The post (also picked up by Help Net Security) details how a rogue Facebook application allegedly dupes users into installing the infamous "Zango" adware/spyware and inviting friends to do the same.
Zango disputed the claim, saying the application was nothing to do with them. The company insisted that the screenshots showed an ad they placed legitimately through Facebook, and that the application seemed to show random ads to users.
That may be true, as the widget was ultimately disabled by its makers once they realized people were being redirected to Zango's site. By this point, the application had been installed by 4% of Facebook's 60 million users (or 2.4 million people).
This one case notwithstanding, this is an important reminder to be careful online. It's also a good illustration of some of how Facebook conditions its users to give away their information and some of the risks associated with that.
In a nutshell, malicious applications can get access to your computer in three steps.
Step 1: Get users to share their information with the application
As with all Facebook applications, the first step of the process involved getting users to share their information with the application.
This doesn't scare many Facebook users - they're used to giving access to applications. This particular application informed people that someone had a secret crush on them. The resulting curiosity, combined with this conditioning, meant over 2 million people shared their information.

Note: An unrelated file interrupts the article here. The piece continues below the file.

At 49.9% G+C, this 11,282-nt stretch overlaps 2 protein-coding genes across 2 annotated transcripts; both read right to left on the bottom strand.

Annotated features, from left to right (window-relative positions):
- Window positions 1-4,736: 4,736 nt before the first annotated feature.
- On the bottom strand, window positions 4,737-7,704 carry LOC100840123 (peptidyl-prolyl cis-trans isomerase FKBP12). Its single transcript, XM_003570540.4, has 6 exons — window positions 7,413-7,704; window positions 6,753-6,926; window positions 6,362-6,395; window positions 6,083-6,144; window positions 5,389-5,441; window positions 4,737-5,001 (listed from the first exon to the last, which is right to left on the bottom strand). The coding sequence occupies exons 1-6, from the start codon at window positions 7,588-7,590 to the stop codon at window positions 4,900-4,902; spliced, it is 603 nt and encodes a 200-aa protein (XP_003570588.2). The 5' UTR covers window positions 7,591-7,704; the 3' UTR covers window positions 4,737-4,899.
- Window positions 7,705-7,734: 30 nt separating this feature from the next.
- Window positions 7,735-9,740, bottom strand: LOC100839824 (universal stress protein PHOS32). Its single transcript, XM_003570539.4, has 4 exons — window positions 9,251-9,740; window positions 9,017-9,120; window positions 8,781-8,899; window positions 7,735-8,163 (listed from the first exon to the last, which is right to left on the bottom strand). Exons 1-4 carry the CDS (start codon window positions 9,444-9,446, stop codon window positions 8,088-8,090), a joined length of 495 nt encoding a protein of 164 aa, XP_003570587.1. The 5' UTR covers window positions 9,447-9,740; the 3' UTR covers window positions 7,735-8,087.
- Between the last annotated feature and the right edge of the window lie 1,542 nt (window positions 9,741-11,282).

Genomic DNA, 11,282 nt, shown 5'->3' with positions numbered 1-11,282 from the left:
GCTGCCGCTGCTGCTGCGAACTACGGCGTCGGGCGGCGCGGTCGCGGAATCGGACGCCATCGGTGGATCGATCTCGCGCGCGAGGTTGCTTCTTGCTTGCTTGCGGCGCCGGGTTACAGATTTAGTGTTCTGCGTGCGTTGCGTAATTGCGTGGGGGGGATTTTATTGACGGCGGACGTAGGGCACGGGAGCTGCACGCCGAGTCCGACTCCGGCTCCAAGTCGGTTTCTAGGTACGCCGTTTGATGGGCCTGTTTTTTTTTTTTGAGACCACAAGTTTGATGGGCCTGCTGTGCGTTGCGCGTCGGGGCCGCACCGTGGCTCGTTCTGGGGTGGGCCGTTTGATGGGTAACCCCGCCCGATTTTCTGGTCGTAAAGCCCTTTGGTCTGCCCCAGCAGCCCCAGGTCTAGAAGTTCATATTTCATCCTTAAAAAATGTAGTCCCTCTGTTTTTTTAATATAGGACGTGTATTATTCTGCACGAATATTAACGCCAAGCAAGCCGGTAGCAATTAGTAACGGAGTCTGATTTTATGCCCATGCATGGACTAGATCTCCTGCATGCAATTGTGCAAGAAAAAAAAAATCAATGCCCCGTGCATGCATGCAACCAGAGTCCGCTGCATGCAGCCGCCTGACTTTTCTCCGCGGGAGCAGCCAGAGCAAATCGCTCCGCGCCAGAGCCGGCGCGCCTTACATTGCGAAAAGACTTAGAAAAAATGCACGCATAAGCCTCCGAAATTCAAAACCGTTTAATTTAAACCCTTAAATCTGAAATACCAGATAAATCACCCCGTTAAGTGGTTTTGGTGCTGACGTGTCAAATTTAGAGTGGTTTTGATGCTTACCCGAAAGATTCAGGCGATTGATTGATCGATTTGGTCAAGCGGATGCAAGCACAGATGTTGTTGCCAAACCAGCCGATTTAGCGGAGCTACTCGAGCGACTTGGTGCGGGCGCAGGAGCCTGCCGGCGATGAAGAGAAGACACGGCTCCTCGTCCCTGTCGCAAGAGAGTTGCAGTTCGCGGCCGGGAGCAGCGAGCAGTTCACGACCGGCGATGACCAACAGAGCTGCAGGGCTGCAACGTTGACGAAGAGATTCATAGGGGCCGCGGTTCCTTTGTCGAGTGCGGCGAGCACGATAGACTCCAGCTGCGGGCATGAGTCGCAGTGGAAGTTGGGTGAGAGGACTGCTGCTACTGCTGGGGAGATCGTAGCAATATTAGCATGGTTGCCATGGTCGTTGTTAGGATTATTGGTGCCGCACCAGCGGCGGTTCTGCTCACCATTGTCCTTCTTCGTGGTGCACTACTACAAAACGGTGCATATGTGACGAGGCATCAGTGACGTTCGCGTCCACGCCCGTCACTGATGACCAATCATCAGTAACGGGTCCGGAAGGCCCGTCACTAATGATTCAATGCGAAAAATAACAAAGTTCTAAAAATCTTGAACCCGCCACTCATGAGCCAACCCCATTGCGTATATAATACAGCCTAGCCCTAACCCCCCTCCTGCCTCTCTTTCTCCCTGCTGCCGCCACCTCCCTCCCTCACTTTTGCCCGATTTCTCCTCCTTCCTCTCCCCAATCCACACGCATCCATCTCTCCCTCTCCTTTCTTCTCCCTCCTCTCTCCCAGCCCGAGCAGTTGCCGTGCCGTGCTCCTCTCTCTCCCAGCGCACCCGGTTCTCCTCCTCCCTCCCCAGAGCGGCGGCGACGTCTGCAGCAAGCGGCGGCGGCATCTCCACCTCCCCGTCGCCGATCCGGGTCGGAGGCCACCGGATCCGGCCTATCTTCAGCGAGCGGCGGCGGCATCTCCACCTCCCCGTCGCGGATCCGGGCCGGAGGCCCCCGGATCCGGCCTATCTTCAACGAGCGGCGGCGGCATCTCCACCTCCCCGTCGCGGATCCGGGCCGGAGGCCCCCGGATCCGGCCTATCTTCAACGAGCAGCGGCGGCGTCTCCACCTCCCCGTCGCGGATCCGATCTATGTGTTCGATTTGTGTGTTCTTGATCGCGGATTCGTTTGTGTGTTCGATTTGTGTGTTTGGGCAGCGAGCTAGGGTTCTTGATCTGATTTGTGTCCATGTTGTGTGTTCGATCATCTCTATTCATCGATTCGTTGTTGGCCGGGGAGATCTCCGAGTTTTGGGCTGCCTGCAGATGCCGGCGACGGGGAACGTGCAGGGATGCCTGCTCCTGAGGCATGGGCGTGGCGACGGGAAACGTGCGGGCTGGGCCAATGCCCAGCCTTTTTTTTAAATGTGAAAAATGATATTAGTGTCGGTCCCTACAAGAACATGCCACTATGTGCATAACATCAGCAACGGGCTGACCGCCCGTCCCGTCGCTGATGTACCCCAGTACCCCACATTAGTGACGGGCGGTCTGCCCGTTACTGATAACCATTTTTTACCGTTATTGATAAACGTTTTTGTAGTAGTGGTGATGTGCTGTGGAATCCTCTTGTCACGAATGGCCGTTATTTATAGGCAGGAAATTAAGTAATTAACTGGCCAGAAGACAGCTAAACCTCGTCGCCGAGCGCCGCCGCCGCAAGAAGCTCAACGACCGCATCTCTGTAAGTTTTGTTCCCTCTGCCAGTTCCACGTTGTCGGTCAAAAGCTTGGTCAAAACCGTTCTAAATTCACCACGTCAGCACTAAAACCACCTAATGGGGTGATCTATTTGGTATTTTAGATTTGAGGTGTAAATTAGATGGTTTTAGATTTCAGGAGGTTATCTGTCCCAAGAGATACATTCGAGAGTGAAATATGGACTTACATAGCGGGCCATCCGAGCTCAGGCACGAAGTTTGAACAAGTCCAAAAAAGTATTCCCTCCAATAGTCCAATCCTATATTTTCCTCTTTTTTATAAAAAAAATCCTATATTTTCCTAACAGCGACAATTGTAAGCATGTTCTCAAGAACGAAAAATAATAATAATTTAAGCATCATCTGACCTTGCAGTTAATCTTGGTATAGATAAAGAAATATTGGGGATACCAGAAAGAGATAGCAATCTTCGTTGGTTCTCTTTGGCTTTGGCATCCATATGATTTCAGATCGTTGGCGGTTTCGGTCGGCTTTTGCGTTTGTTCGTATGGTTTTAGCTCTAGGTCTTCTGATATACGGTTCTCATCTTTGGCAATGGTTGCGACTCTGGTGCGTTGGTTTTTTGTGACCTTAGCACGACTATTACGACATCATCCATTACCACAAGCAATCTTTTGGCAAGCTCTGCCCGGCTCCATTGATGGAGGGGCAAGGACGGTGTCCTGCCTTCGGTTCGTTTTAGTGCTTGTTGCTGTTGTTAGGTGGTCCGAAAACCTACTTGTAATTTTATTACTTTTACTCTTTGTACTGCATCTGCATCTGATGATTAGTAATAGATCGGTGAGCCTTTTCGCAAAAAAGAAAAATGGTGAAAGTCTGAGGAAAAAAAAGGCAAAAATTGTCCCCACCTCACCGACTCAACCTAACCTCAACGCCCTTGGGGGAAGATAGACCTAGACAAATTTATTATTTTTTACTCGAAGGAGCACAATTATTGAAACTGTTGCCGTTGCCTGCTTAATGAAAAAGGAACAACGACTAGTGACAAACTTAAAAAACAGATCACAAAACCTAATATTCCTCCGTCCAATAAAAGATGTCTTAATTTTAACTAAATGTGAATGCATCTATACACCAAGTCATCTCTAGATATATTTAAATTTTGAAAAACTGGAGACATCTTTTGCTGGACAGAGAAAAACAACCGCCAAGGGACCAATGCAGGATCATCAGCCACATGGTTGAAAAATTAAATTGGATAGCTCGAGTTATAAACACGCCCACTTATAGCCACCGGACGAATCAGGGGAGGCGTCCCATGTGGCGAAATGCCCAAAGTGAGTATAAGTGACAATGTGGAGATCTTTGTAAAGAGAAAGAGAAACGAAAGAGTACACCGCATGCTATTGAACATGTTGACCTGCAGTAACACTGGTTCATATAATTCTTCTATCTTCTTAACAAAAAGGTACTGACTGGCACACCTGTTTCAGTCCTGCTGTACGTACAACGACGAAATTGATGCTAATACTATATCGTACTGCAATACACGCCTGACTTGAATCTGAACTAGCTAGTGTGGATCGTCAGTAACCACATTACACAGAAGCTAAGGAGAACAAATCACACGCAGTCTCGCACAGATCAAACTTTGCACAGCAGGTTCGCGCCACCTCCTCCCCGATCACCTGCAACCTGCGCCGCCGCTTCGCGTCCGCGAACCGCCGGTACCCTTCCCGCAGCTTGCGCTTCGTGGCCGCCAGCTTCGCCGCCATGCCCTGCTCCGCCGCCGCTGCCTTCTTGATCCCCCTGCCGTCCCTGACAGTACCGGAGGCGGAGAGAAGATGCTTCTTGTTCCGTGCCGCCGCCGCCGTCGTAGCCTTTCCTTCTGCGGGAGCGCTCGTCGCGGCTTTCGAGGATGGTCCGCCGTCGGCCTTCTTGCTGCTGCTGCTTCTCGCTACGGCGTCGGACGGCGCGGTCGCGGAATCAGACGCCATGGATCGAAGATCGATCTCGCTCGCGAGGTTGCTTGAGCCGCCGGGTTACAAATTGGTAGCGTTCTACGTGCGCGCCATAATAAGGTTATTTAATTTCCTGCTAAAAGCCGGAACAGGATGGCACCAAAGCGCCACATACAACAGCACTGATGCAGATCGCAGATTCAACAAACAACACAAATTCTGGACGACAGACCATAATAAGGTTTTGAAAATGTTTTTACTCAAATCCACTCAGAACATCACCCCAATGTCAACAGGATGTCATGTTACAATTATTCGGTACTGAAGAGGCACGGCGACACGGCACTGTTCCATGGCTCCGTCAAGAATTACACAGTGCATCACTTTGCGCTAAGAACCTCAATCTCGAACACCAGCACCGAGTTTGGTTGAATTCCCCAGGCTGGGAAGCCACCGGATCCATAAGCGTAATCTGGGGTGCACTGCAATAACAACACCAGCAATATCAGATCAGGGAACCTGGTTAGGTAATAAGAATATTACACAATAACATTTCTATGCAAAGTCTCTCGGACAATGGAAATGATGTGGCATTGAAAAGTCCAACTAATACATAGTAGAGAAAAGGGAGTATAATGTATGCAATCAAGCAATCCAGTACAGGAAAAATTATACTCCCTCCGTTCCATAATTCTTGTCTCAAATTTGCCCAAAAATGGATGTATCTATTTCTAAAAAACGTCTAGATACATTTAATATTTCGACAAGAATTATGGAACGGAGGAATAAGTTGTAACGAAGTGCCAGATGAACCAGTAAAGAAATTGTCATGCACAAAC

Step 2: Get users to invite others
The application then informs users that before they can proceed, they need to invite at least five friends to join too.
In a way, this is genius - people willingly spread the application causing the problem.
As Fortinet notes:
Since users have freely chosen to install the widget at the cost of disclosing their personal information, psychologically speaking it is difficult for them to stop the process at that point. Therefore, most of them will invite at least 5 friends to complete the process.
Step 3: Redirect users to the malicious site
In this case, the page redirected to an ad from Zango that redirected users to a page within their own site.
As applications can redirect a page frame to a third-party site, it would be easy to direct users to a well-designed site that cons people into installing malicious software.
Bottom line: Don't be lulled into a false sense of security just because you're on Facebook. Be careful with what you install on your computer. Everything isn't always what it seems.
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